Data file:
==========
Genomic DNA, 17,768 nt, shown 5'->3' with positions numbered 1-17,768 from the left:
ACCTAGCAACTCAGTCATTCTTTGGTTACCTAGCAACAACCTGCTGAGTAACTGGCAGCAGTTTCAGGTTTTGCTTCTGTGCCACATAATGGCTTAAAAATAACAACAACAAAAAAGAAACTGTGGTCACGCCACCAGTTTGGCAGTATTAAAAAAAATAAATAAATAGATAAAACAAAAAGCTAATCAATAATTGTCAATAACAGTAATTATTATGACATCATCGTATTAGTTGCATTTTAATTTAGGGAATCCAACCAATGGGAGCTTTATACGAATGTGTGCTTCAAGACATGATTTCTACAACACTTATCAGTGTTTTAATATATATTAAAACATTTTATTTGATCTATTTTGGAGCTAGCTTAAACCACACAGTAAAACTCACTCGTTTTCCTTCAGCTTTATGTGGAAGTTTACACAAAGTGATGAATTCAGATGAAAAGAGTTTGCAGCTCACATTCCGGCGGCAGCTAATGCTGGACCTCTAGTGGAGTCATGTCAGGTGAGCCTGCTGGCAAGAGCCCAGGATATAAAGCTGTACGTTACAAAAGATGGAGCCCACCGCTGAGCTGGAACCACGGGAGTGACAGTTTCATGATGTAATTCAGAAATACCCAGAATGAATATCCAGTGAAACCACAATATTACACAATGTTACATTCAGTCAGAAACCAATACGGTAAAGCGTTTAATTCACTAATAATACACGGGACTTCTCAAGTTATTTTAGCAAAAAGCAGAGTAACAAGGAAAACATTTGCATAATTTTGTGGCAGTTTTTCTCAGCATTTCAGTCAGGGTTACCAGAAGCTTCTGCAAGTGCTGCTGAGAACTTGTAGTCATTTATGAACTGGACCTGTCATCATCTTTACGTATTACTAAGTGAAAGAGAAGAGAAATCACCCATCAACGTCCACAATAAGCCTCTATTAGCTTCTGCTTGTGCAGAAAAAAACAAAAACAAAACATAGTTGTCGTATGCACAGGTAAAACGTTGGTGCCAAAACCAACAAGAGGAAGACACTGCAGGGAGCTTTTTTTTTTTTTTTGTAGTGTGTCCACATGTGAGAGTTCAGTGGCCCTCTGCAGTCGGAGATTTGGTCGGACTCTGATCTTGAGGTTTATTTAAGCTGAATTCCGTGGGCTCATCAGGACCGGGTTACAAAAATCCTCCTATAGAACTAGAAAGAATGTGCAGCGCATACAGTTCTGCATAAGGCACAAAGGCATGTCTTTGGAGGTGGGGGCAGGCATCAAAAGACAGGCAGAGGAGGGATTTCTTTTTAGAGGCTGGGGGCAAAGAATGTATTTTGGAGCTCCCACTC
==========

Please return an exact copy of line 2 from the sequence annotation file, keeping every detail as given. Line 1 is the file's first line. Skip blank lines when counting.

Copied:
ACCTAGCAACTCAGTCATTCTTTGGTTACCTAGCAACAACCTGCTGAGTAACTGGCAGCAGTTTCAGGTTTTGCTTCTGTGCCACATAATGGCTTAAAAATAACAACAACAAAAAAGAAACTGTGGTCACGCCACCAGTTTGGCAGTATTAAAAAAAATAAATAAATAGATAAAACAAAAAGCTAATCAATAATTGTCAATAACAGTAATTATTATGACATCATCGTATTAGTTGCATTTTAATTTAGGGAATCCAACCAATGGGAGCTTTATACGAATGTGTGCTTCAAGACATGATTTCTACAACACTTATCAGTGTTTTAATATATATTAAAACATTTTATTTGATCTATTTTGGAGCTAGCTTAAACCACACAGTAAAACTCACTCGTTTTCCTTCAGCTTTATGTGGAAGTTTACACAAAGTGATGAATTCAGATGAAAAGAGTTTGCAGCTCACATTCCGGCGGCAGCTAATGCTGGACCTCTAGTGGAGTCATGTCAGGTGAGCCTGCTGGCAAGAGCCCAGGATATAAAGCTGTACGTTACAAAAGATGGAGCCCACCGCTGAGCTGGAACCACGGGAGTGACAGTTTCATGATGTAATTCAGAAATACCCAGAATGAATATCCAGTGAAACCACAATATTACACAATGTTACATTCAGTCAGAAACCAATACGGTAAAGCGTTTAATTCACTAATAATACACGGGACTTCTCAAGTTATTTTAGCAAAAAGCAGAGTAACAAGGAAAACATTTGCATAATTTTGTGGCAGTTTTTCTCAGCATTTCAGTCAGGGTTACCAGAAGCTTCTGCAAGTGCTGCTGAGAACTTGTAGTCATTTATGAACTGGACCTGTCATCATCTTTACGTATTACTAAGTGAAAGAGAAGAGAAATCACCCATCAACGTCCACAATAAGCCTCTATTAGCTTCTGCTTGTGCAGAAAAAAACAAAAACAAAACATAGTTGTCGTATGCACAGGTAAAACGTTGGTGCCAAAACCAACAAGAGGAAGACACTGCAGGGAGCTTTTTTTTTTTTTTTGTAGTGTGTCCACATGTGAGAGTTCAGTGGCCCTCTGCAGTCGGAGATTTGGTCGGACTCTGATCTTGAGGTTTATTTAAGCTGAATTCCGTGGGCTCATCAGGACCGGGTTACAAAAATCCTCCTATAGAACTAGAAAGAATGTGCAGCGCATACAGTTCTGCATAAGGCACAAAGGCATGTCTTTGGAGGTGGGGGCAGGCATCAAAAGACAGGCAGAGGAGGGATTTCTTTTTAGAGGCTGGGGGCAAAGAATGTATTTTGGAGCTCCCACTC